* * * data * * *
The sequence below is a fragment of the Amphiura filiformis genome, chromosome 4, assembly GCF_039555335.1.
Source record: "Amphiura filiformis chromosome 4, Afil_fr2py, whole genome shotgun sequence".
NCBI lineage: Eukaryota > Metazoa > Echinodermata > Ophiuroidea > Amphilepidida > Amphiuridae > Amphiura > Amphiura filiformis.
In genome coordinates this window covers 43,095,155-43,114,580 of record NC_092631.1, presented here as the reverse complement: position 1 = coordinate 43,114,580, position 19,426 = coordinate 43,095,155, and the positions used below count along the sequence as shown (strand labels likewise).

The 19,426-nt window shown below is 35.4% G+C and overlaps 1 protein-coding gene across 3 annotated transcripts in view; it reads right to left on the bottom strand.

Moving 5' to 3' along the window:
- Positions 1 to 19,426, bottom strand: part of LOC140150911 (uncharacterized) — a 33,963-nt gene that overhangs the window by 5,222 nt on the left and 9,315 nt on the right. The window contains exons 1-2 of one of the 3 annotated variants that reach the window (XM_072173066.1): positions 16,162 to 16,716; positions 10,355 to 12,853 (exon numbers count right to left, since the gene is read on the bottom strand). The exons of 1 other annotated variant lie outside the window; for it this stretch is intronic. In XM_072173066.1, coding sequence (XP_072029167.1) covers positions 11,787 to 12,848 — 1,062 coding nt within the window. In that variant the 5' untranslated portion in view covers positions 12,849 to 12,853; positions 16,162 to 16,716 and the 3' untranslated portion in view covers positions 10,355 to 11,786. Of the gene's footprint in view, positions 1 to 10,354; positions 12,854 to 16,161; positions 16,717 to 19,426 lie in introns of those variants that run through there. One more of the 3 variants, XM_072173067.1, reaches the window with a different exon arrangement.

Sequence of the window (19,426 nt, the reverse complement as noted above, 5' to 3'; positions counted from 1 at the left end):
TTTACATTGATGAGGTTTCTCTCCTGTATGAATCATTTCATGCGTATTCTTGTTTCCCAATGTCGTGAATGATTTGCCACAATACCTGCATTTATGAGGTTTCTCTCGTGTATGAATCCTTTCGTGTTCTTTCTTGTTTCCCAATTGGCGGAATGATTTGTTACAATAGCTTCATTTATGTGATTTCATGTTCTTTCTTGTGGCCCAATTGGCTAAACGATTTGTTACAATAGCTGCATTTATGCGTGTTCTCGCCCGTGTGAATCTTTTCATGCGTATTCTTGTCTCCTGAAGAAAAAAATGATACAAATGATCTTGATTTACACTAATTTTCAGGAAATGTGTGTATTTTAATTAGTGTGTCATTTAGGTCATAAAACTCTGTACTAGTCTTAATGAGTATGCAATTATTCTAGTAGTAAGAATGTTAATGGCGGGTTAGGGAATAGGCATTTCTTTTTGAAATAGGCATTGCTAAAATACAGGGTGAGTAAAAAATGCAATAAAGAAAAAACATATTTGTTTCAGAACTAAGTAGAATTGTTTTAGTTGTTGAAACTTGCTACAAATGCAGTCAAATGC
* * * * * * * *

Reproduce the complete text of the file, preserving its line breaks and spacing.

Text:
The sequence below is a fragment of the Amphiura filiformis genome, chromosome 4, assembly GCF_039555335.1.
Source record: "Amphiura filiformis chromosome 4, Afil_fr2py, whole genome shotgun sequence".
NCBI lineage: Eukaryota > Metazoa > Echinodermata > Ophiuroidea > Amphilepidida > Amphiuridae > Amphiura > Amphiura filiformis.
In genome coordinates this window covers 43,095,155-43,114,580 of record NC_092631.1, presented here as the reverse complement: position 1 = coordinate 43,114,580, position 19,426 = coordinate 43,095,155, and the positions used below count along the sequence as shown (strand labels likewise).

The 19,426-nt window shown below is 35.4% G+C and overlaps 1 protein-coding gene across 3 annotated transcripts in view; it reads right to left on the bottom strand.

Moving 5' to 3' along the window:
- Positions 1 to 19,426, bottom strand: part of LOC140150911 (uncharacterized) — a 33,963-nt gene that overhangs the window by 5,222 nt on the left and 9,315 nt on the right. The window contains exons 1-2 of one of the 3 annotated variants that reach the window (XM_072173066.1): positions 16,162 to 16,716; positions 10,355 to 12,853 (exon numbers count right to left, since the gene is read on the bottom strand). The exons of 1 other annotated variant lie outside the window; for it this stretch is intronic. In XM_072173066.1, coding sequence (XP_072029167.1) covers positions 11,787 to 12,848 — 1,062 coding nt within the window. In that variant the 5' untranslated portion in view covers positions 12,849 to 12,853; positions 16,162 to 16,716 and the 3' untranslated portion in view covers positions 10,355 to 11,786. Of the gene's footprint in view, positions 1 to 10,354; positions 12,854 to 16,161; positions 16,717 to 19,426 lie in introns of those variants that run through there. One more of the 3 variants, XM_072173067.1, reaches the window with a different exon arrangement.

Sequence of the window (19,426 nt, the reverse complement as noted above, 5' to 3'; positions counted from 1 at the left end):
TTTACATTGATGAGGTTTCTCTCCTGTATGAATCATTTCATGCGTATTCTTGTTTCCCAATGTCGTGAATGATTTGCCACAATACCTGCATTTATGAGGTTTCTCTCGTGTATGAATCCTTTCGTGTTCTTTCTTGTTTCCCAATTGGCGGAATGATTTGTTACAATAGCTTCATTTATGTGATTTCATGTTCTTTCTTGTGGCCCAATTGGCTAAACGATTTGTTACAATAGCTGCATTTATGCGTGTTCTCGCCCGTGTGAATCTTTTCATGCGTATTCTTGTCTCCTGAAGAAAAAAATGATACAAATGATCTTGATTTACACTAATTTTCAGGAAATGTGTGTATTTTAATTAGTGTGTCATTTAGGTCATAAAACTCTGTACTAGTCTTAATGAGTATGCAATTATTCTAGTAGTAAGAATGTTAATGGCGGGTTAGGGAATAGGCATTTCTTTTTGAAATAGGCATTGCTAAAATACAGGGTGAGTAAAAAATGCAATAAAGAAAAAACATATTTGTTTCAGAACTAAGTAGAATTGTTTTAGTTGTTGAAACTTGCTACAAATGCAGTCAAATGC